- Chrysanthemum is a typical fall flower, and you’ll find them in various tones and sizes. I used a multi-headed chrysanthemum spray, meaning 1 stem features several smaller flowers. My spray is a moody burgundy color to introduce depth and a little drama.
Foliage and filler flowers
Aside from lush blooms, we also need unique accents to up the visual appeal of our autumn bouquet. Try these add-ins to bring autumnal colors and textures to your bouquet:
- Preserved eucalyptus: Gorgeous burgundy seeded eucalyptus adds depth and a pop of rich color to the bouquet. I used preserved eucalyptus. You could also buy fresh eucalyptus from a florist.
- Ruscus leaves: Dyed and dried ruscus leaves in salmon pink give the floral arrangement dimension and lighten up the color palette. Preserved ruscus branches come in different colors, even shimmery metallics like gold and copper.
- Dried grass lends the design organic texture and symbolizes the abundance of a fall harvest. I adorned the bouquet with fluffy bunny tails and elegant Phalaris grass. Both types of grass are available in different colors; I opted for the natural, uncolored varieties.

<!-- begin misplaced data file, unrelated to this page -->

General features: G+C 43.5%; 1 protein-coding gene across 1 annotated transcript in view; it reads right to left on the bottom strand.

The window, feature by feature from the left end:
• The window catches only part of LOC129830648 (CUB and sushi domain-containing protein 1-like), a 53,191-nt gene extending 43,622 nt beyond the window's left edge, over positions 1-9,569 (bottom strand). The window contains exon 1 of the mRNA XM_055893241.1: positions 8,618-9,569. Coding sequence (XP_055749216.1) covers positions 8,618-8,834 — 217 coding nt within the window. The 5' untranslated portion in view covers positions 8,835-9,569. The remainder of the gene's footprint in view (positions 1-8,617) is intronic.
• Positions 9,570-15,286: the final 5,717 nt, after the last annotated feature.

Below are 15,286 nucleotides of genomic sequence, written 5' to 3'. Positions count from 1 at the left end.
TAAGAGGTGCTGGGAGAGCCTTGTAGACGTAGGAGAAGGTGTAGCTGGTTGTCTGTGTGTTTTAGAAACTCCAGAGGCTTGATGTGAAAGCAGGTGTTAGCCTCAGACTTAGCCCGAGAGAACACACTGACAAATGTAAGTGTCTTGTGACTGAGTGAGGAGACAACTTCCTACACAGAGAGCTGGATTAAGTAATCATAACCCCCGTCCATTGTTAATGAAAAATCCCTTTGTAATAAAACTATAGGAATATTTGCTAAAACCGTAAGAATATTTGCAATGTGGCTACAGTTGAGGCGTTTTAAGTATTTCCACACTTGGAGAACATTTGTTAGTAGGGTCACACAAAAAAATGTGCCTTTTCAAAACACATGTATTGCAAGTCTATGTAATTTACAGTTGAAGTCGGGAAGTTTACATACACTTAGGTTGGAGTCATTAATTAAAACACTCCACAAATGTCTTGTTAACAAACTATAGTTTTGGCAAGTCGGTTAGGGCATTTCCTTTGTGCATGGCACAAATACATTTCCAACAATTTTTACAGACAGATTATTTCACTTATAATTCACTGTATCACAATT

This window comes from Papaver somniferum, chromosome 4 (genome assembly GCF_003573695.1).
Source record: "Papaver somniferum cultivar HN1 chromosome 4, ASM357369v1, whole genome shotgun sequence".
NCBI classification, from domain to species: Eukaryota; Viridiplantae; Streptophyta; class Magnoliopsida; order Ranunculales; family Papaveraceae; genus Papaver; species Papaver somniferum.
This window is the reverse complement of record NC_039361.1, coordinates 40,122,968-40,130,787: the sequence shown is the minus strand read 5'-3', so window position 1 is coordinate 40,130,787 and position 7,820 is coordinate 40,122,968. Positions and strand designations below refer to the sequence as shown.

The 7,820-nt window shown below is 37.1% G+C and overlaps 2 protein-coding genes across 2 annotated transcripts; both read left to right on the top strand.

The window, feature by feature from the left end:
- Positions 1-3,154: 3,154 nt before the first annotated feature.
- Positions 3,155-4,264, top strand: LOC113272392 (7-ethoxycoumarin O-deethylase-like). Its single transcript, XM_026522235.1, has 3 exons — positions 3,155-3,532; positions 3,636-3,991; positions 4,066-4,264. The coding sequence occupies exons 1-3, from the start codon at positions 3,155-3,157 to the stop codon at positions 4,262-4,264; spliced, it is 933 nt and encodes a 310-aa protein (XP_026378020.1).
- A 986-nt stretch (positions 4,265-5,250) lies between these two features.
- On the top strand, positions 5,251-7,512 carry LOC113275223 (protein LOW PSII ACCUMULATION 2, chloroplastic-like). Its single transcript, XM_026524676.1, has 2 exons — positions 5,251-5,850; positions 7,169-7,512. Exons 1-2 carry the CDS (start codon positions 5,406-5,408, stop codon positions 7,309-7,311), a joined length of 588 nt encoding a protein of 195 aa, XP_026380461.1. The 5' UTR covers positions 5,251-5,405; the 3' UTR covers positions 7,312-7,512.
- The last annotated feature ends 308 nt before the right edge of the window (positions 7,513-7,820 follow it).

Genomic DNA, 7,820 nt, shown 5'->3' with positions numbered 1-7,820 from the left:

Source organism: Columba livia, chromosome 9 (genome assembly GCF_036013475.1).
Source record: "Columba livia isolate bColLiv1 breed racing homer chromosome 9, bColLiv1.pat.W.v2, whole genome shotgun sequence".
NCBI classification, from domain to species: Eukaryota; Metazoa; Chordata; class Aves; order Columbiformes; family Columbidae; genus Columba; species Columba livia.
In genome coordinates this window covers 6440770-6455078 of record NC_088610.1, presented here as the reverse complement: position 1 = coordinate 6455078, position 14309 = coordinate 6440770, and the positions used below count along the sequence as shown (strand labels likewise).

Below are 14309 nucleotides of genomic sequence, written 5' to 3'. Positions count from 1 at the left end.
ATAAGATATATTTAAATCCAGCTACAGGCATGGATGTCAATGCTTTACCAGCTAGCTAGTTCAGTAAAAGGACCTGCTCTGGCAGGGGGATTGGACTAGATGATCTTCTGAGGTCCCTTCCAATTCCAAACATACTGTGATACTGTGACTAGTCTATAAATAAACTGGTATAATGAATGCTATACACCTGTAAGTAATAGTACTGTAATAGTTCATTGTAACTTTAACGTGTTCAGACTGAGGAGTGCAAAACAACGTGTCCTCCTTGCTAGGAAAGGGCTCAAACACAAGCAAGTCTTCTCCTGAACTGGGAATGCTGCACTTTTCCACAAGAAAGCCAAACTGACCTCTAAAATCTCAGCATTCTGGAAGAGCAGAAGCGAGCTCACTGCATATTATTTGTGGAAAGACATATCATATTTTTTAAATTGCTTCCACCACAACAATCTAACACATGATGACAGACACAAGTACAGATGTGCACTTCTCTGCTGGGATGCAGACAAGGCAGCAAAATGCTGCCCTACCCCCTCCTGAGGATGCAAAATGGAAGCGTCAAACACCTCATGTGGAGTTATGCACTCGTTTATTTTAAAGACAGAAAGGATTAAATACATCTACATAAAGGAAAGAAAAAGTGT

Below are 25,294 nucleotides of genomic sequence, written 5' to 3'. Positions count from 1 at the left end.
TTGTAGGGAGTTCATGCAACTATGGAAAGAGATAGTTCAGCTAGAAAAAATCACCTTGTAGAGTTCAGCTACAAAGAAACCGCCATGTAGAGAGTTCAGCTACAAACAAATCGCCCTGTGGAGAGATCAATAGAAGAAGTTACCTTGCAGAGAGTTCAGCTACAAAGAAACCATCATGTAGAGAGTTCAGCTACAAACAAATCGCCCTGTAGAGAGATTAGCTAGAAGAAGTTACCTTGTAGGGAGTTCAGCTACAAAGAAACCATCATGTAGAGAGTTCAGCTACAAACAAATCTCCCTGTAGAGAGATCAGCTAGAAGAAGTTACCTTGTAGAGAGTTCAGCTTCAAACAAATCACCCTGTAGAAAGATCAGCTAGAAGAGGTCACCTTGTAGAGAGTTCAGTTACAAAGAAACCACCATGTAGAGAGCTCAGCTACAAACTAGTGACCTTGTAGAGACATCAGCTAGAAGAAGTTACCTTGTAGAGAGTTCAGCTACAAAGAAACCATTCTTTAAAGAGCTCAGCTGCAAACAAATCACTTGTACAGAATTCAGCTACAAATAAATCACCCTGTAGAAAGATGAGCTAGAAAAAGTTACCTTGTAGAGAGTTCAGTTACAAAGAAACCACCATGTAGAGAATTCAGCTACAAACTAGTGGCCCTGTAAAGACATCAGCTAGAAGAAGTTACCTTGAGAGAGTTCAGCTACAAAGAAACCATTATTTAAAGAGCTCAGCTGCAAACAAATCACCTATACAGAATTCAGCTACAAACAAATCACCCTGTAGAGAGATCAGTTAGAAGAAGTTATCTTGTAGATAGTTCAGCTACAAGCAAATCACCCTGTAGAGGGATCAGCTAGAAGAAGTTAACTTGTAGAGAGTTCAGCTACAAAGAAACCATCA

- Wax flowers are a flowering shrub featuring flexible branches with tiny flowers. Theyare an attractive additionto any floral design and add soft texture to the bouquet.
- Heather flowers are another textural element. Heather grows in different shades, such as white, pink, and purple. You can also choose between fresh florals and preserved heather.
- Garden shears to shorten the stems.
- Thorn stripper (optional)to remove thorns from rose stems.
- Raffia to tie the bouquet.
- to present your bouquet.
- Flower food (optional) to feed the plants and extend the vase life.
Where to buy fall flowers?
- Florist: Your local florist is the best address to purchase specialty flowers and exquisite roses. You can show them photos of the blooms you want, and they will be happy to order them for you. Only buy flowers that look fresh and don’t have brown spots or wilted petals.
- Supermarkets and garden centers are great places to buy flowers and greenery at an affordable price. Supermarkets usually offer bundles of flowers (like chrysanthemum or carnations) and greenery (for example, eucalyptus.)
- Online: Preserved flowers, dried greenery, and grass can be ordered online.
- Garden: You may not have to look far to find spectacular flowers. If you have a garden, you might be able to source flowers and greenery there.
How to make an autumn bouquet
If you’ve never made a flower bouquet before, you might be wondering how it all comes together. Luckily, bouquets are easier to create than you might think. I’m so excited to walk you through each step and build a beautiful arrangement with you!
Step 1: Clean stems